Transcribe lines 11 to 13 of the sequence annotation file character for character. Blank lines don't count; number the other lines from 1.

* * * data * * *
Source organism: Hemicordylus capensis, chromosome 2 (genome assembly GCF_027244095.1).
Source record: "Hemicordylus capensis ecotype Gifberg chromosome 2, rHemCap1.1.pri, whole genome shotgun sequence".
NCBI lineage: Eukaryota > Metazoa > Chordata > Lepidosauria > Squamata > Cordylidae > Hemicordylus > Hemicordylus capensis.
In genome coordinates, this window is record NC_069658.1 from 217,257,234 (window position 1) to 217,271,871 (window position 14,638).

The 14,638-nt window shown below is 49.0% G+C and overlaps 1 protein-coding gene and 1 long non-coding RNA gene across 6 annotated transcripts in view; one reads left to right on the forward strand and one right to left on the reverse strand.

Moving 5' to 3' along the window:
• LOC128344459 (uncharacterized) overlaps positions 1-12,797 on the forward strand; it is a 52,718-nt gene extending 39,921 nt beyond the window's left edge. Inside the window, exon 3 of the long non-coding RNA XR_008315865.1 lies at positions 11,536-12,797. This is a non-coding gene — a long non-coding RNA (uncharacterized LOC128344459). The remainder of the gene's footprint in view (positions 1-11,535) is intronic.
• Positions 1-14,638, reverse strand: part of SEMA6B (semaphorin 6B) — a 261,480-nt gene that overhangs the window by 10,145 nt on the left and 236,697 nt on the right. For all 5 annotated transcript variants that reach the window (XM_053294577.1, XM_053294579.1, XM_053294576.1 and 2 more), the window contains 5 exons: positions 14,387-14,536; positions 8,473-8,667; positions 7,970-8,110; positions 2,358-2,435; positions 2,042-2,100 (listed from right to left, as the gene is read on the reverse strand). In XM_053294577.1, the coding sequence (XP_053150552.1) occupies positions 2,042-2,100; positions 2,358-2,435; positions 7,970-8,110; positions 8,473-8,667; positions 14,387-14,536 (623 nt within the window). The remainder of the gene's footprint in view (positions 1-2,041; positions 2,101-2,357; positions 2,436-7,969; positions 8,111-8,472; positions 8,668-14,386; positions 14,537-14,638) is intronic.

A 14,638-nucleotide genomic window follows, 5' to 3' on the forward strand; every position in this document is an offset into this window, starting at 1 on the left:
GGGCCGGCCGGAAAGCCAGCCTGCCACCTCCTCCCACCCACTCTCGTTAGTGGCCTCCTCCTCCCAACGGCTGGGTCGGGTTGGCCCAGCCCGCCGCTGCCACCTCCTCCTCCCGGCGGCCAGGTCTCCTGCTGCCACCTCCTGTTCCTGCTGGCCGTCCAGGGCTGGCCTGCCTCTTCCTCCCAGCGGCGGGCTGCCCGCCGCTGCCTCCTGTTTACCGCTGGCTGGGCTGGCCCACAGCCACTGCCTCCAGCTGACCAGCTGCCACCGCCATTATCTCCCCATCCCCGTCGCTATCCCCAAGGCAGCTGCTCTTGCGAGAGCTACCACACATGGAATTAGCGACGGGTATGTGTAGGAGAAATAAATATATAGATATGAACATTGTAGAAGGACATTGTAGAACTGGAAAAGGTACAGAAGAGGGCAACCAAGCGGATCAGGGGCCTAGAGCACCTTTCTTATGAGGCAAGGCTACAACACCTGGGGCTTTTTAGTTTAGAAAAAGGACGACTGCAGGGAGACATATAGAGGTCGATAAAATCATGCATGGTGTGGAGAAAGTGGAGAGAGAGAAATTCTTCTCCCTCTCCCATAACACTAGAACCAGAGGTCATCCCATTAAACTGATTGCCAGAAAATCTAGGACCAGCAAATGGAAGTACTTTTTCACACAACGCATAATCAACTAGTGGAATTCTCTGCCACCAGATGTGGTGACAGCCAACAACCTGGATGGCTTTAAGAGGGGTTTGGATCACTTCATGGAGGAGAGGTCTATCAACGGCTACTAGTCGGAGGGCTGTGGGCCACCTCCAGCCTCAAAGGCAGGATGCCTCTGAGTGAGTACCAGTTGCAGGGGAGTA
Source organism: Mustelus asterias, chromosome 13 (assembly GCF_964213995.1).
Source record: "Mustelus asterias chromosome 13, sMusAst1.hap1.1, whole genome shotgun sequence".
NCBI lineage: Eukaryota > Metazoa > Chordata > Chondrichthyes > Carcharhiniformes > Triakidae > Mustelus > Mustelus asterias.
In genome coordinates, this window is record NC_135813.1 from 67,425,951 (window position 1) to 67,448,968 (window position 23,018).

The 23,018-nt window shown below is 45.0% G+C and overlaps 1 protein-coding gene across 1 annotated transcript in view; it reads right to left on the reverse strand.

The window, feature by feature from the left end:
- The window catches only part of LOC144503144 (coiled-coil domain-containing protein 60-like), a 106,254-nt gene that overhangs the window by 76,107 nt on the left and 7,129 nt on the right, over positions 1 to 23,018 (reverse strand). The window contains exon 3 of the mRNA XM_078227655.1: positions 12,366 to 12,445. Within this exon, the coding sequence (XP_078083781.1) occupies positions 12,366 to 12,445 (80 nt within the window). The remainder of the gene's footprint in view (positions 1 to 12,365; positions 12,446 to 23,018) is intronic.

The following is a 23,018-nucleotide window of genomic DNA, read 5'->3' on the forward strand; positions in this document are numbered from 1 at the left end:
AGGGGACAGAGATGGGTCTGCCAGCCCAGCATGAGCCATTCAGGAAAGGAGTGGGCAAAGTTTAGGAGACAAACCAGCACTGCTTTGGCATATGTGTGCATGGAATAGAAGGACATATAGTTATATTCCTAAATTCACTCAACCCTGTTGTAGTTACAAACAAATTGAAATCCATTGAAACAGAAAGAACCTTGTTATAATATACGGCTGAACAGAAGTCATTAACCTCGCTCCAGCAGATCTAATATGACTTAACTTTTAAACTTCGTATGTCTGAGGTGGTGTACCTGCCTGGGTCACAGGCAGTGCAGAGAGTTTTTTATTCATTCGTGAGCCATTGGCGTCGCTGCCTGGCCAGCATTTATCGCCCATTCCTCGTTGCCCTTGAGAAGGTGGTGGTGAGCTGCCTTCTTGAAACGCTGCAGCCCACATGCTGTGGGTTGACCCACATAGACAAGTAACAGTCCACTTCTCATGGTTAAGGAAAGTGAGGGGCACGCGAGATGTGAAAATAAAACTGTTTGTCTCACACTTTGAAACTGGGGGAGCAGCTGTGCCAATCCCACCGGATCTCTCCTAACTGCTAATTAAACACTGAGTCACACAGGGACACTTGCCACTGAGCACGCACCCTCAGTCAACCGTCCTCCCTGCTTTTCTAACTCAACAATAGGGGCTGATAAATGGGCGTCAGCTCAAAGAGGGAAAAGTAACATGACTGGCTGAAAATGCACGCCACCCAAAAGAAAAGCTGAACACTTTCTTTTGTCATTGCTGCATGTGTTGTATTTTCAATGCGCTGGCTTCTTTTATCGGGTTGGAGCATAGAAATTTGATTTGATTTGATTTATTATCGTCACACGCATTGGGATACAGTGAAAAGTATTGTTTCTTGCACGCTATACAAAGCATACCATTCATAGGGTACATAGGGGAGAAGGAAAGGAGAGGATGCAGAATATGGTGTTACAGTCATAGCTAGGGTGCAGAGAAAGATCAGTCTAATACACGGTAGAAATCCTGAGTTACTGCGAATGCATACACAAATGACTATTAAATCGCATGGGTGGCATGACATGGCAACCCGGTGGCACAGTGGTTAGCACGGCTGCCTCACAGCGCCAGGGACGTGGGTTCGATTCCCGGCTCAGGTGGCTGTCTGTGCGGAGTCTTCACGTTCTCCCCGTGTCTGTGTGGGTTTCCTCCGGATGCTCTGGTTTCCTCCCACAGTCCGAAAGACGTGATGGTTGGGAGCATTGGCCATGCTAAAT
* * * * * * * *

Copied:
Source organism: Mustelus asterias, chromosome 13 (assembly GCF_964213995.1).
Source record: "Mustelus asterias chromosome 13, sMusAst1.hap1.1, whole genome shotgun sequence".
NCBI lineage: Eukaryota > Metazoa > Chordata > Chondrichthyes > Carcharhiniformes > Triakidae > Mustelus > Mustelus asterias.